Prompted by the civil rights movement and the protest against U.S. involvement in Vietnam, the 1960s became a decade of upheaval, and college campuses were the primary locus of such activity. The ferment built slowly with pickets of the House Un-American Activities Committee and protests against nuclear arms policy, with sit-in demonstrations against racial segregation and political organizations springing up on campuses. Several major marches on Washington, one in 1963 for civil rights and two in the fall of 1965 for peace in Vietnam, attracted tens of thousands of young people. While anti-war activists initially were a prophetic minority, as the military involvement in Vietnam dragged on, a majority of U.S. college and university students came to oppose the war. By the late 1960s and early 1970s, as the campus anti-war campaign “swelled in size and influence,” rival causes also began attracting student attention: feminism, environmentalism, consumer activism, aid to the poverty-stricken and help for minority groups. Students also began to turn their attention to their own campuses, demanding reform of multiple in loco parentis rules, denouncing poor teaching and complaining about “the impersonality of bureaucratic, soulless universities.”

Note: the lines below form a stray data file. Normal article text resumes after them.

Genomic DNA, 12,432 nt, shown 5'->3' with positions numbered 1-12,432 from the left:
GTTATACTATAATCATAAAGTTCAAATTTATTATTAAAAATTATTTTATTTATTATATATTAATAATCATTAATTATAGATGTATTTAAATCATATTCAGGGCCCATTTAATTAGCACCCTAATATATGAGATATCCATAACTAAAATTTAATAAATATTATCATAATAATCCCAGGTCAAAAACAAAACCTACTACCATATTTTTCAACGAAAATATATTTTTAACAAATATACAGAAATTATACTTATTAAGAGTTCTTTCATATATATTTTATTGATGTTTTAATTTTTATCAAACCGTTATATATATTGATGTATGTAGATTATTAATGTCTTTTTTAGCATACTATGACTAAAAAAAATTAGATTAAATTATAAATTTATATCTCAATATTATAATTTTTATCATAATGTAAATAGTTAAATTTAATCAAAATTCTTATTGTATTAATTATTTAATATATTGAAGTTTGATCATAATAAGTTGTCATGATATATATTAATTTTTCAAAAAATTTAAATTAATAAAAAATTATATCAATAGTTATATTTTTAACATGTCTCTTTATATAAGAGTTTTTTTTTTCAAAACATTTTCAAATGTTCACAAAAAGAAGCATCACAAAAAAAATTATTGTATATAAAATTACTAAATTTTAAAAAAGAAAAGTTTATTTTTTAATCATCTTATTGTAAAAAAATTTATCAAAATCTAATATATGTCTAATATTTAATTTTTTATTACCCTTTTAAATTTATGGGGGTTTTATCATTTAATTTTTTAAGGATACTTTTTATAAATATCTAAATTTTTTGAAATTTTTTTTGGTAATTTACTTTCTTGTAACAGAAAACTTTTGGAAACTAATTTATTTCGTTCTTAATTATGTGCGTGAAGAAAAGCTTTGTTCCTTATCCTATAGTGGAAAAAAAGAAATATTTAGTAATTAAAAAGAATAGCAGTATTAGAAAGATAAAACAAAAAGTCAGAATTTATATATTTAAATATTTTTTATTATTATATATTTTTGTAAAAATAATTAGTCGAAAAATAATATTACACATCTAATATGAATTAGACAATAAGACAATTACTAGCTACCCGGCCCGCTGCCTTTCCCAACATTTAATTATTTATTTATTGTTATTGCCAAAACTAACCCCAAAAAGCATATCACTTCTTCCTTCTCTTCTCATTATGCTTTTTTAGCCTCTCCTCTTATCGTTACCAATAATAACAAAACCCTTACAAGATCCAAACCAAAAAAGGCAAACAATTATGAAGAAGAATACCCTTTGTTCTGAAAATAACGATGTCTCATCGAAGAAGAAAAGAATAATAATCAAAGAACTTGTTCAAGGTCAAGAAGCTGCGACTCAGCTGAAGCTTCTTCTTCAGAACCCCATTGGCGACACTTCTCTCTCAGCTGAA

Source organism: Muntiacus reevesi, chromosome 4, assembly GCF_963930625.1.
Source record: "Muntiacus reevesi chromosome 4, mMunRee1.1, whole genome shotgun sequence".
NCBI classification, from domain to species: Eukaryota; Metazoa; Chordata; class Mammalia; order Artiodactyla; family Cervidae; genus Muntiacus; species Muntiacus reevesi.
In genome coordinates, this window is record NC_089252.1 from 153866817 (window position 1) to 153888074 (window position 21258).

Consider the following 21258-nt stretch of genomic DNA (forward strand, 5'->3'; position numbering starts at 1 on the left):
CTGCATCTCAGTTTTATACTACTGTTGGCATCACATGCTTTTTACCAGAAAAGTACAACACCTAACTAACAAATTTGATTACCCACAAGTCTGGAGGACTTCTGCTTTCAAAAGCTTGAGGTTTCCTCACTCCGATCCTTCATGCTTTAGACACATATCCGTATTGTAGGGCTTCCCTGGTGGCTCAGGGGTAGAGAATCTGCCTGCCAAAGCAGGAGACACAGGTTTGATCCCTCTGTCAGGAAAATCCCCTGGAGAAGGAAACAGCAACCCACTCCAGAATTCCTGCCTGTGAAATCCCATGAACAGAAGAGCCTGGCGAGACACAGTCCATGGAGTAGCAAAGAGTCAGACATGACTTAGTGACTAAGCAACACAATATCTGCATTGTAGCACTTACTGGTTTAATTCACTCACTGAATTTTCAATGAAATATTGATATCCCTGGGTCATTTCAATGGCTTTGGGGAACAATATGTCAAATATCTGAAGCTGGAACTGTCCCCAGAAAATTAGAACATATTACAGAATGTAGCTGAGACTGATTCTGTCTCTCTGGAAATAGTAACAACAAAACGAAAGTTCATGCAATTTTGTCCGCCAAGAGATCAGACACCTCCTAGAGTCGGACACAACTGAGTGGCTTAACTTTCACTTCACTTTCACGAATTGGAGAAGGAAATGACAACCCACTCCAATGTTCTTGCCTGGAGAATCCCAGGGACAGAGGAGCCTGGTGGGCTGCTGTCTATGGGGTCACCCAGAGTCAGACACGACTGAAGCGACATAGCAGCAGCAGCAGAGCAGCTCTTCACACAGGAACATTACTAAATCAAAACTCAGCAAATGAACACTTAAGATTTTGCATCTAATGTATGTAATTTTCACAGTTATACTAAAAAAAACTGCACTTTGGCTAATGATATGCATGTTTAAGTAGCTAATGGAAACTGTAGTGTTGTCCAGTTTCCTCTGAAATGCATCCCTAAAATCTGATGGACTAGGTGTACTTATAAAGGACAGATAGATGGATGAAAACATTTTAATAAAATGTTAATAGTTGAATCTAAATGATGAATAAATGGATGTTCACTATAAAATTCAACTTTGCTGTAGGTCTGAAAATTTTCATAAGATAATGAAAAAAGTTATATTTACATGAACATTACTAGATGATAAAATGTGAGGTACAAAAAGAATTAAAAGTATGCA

Throughout the 1960s the fervor built, with faculty working alongside students on civil rights and Vietnam issues. Mennonite college campuses were hardly immune from the multiple forms of social activism sweeping across the country. Between 1957 and 1968, Mennonite Church and General Conference Mennonite Church leaders, including many members of Mennonite college faculties, spent an enormous amount of time addressing questions of how Mennonites should relate to the political order. In Mennonite Peacemaking Driedger and Kraybill analyzed this development of Mennonite non-conformist activists, who “transformed passive nonresistance into active nonresistance and quiet self-denial into voluntary suffering.” The 1960s were a time of rapid transformation for Mennonite churches, a shift from being “the Quiet in the Land”-a quietness more embodied by Mennonite Church than General Conference Mennonite Church members-to being more socially and politically engaged with their culture.